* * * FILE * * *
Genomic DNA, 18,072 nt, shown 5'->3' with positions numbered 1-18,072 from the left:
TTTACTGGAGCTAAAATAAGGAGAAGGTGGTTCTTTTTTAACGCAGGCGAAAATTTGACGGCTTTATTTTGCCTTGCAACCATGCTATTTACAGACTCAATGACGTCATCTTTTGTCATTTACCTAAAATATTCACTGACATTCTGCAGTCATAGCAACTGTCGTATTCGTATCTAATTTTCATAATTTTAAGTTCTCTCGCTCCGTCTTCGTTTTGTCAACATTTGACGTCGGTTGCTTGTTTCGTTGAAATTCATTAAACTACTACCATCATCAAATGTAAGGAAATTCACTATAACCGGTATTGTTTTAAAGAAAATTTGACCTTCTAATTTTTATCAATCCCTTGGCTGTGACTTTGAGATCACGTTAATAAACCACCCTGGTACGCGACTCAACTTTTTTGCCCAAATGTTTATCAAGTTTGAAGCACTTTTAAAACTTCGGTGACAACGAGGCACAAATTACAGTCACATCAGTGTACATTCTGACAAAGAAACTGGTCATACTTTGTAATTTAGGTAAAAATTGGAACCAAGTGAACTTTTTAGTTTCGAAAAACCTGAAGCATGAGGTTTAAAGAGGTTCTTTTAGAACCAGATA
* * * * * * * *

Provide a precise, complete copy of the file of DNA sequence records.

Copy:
Genomic DNA, 18,072 nt, shown 5'->3' with positions numbered 1-18,072 from the left:
TTTACTGGAGCTAAAATAAGGAGAAGGTGGTTCTTTTTTAACGCAGGCGAAAATTTGACGGCTTTATTTTGCCTTGCAACCATGCTATTTACAGACTCAATGACGTCATCTTTTGTCATTTACCTAAAATATTCACTGACATTCTGCAGTCATAGCAACTGTCGTATTCGTATCTAATTTTCATAATTTTAAGTTCTCTCGCTCCGTCTTCGTTTTGTCAACATTTGACGTCGGTTGCTTGTTTCGTTGAAATTCATTAAACTACTACCATCATCAAATGTAAGGAAATTCACTATAACCGGTATTGTTTTAAAGAAAATTTGACCTTCTAATTTTTATCAATCCCTTGGCTGTGACTTTGAGATCACGTTAATAAACCACCCTGGTACGCGACTCAACTTTTTTGCCCAAATGTTTATCAAGTTTGAAGCACTTTTAAAACTTCGGTGACAACGAGGCACAAATTACAGTCACATCAGTGTACATTCTGACAAAGAAACTGGTCATACTTTGTAATTTAGGTAAAAATTGGAACCAAGTGAACTTTTTAGTTTCGAAAAACCTGAAGCATGAGGTTTAAAGAGGTTCTTTTAGAACCAGATA